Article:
Pipelines can act very similar to a manmade dam. They are essentially uniform with no breaks and at the right water level, they form holes that are very difficult to escape from. These need to be carefully scouted prior to running. Another worry about running a pipeline is the danger of undercuts. Since they are round, water can work its way underneath and create a dangerous entrapment possibility. Pipelines also need to be secured along their route which may leave areas where a boat or person can be snagged. Look before you leap.
Cold water can be deadly for the unprepared. We often boat in water under 60° in temperature. In water between 40° and 50°, you have 30 - 60 minutes before you become unconscious. This might sound like a fairly decent amount of time on whitewater where you can quickly swim to shore. In large bodies of water, you can't swim to safety that fast. In whitewater we also have to consider entrapment possibilities. It takes time to setup an entrapment rescue. If you become unconscious, you can't help in your rescue and your face is likely to fall down in the water where you are likely to drown.
The best way to avoid this scenario is to dress appropriately. Many boaters paddle in cold weather with a dry top and not much below their waist. They feel warm since the boat provides significant insulating air. If they swim, they quickly lose body heat. In addition, they are useless for assisting in many rescues. Dress in layers that can be added or subtracted. Pack a hood or skull cap just in case. The hood doesn't take up much space and is amazing at providing quick warmth. The following article is excellent: Cold Water Survival. If you haven't done so, you should review the hypothermia article as well: Hypothermia & Hyperthermia.
Kayaking is an outdoor sport. As such, we need to be aware of various risks that are common on river trips. As always, it is a good idea to check out the weather report before the trip. Are they calling for severe thunderstorms and/or flooding. If so, that gauge reading you grabbed off of American Whitewater may change a great deal while you are on the river. Many paddlers have had to walk off rivers when the level rose abruptly and unexpectedly.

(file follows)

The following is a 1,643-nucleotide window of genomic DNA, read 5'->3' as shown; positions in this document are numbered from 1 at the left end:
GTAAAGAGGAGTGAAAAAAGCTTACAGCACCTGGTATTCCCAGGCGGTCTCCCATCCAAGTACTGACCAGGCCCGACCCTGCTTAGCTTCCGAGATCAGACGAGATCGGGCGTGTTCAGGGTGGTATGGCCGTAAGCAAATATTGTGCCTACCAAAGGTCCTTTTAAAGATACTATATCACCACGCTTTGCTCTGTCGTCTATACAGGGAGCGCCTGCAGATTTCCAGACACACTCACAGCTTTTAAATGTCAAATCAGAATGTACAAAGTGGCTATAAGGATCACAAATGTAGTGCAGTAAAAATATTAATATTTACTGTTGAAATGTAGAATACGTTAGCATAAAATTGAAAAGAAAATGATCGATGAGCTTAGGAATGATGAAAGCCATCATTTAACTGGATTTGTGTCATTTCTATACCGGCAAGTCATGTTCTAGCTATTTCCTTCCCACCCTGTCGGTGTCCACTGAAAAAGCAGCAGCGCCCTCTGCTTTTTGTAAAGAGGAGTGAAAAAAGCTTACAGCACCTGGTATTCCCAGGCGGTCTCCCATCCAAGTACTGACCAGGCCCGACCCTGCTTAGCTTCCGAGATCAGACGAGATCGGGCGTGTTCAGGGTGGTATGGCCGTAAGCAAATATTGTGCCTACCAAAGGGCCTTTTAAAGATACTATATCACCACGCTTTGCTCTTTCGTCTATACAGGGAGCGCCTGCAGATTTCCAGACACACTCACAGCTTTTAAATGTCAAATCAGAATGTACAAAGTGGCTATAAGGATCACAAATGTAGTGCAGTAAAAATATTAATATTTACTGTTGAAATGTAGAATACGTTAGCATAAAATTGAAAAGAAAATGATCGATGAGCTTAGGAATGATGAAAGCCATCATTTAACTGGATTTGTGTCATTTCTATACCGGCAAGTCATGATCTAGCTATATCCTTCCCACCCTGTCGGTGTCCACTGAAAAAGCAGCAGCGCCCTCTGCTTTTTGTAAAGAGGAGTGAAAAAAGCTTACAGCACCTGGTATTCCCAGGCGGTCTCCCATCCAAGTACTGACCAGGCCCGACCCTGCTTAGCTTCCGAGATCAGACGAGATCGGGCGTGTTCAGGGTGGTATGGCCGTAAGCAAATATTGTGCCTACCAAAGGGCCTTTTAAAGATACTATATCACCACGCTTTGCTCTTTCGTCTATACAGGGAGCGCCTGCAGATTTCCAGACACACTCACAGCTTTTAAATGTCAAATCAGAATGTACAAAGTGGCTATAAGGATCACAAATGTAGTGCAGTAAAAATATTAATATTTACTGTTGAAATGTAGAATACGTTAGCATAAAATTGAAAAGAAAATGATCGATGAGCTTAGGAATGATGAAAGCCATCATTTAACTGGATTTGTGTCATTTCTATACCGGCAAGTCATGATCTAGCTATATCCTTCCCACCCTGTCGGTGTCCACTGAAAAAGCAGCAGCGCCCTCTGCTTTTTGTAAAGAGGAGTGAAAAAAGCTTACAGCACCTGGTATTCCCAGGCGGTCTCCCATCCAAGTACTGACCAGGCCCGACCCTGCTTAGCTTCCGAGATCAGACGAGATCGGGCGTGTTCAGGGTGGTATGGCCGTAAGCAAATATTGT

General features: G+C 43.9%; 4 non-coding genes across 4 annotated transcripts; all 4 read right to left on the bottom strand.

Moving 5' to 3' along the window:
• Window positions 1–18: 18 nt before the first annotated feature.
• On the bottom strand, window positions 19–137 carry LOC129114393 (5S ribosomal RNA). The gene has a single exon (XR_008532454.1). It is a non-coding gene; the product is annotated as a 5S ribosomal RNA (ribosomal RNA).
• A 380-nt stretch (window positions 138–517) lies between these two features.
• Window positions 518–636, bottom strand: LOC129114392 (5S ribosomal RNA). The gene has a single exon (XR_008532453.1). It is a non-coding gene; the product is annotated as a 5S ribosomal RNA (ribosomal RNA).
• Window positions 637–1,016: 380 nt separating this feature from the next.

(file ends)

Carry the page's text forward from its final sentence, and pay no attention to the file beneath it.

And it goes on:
Besides the typical water related hazards, we may also encounter snakes, bugs, lightning, slippery rocks, etc. All of the hazards are quite manageable but you need to be aware of them to avoid problems.
Speaking of thunderstorms, FEMA has a pretty good description of the dangers and how to protect yourself: Thunderstorm Precautions. When boating, it is a wise precaution to get off the river and let the storm pass (it usually doesn't take too long). If you have something that resembles a shelter like a solid overhang, take advantage of that feature.
Floods can be serious business as well. Water is powerful and should always be respected. Floods can be dangerous as they often uproot trees, weave their way through trees and bushes above the normal river banks, and often create dangerous pour over holes. Why bother with big streams that are in severe flood stage? You can often catch smaller streams (creeks) that are not in flood stage that are a great deal more fun.
The most common poisonous snake in our region of the country is the Copperhead Snake. Here is a great article on this snake: Copperhead Snake. Cottonmouth or Water Moccasin Snake isn't as common as Copperheads but we have those as well: Cottonmouth Snake.
Poison Ivy is a common site on some rivers, especially at the takeout of the Shenandoah Staircase. Here is a great site to help you identify this pesky plant: Poison Ivy. If you come in contact with this plant, wash immediately and preferably with soap.
Hypothermia & Hyperthermia
I describe hypothermia and hyperthermia in a separate document: Hypothermia. The best precaution is drink plenty of fluids and dress appropriately.
Running out of daylight can lead to serious complications. A few years ago several expert boaters put on late for a run down Moores Run into Otter Creek in West Virginia. They had several challenges along the way including boat pins, one walking out (smart move), getting separated, a bad facial injury, and getting stuck in the woods overnight in Winter weather without proper gear. They cost the local fire company a great deal of resources and soured local relationships pretty severely. Please learn from their mistakes (and they had plenty).
Excessive wind on large bodies of water like the Bay or large lakes can be dangerous as well. It is typically more an annoyance while running whitewater.
Ice is serious business. In general, stay off rivers that have a lot of ice on them. Ice can break off debris and form a really nasty and difficult to escape strainer.
Bees and Yellow jackets can be especially bad news for persons that are allergic to them. If you are allergic please let your trip leader know of your condition and by all means, carry your medicines in a dry bag. The same goes for any special medical issues like diabetes for example.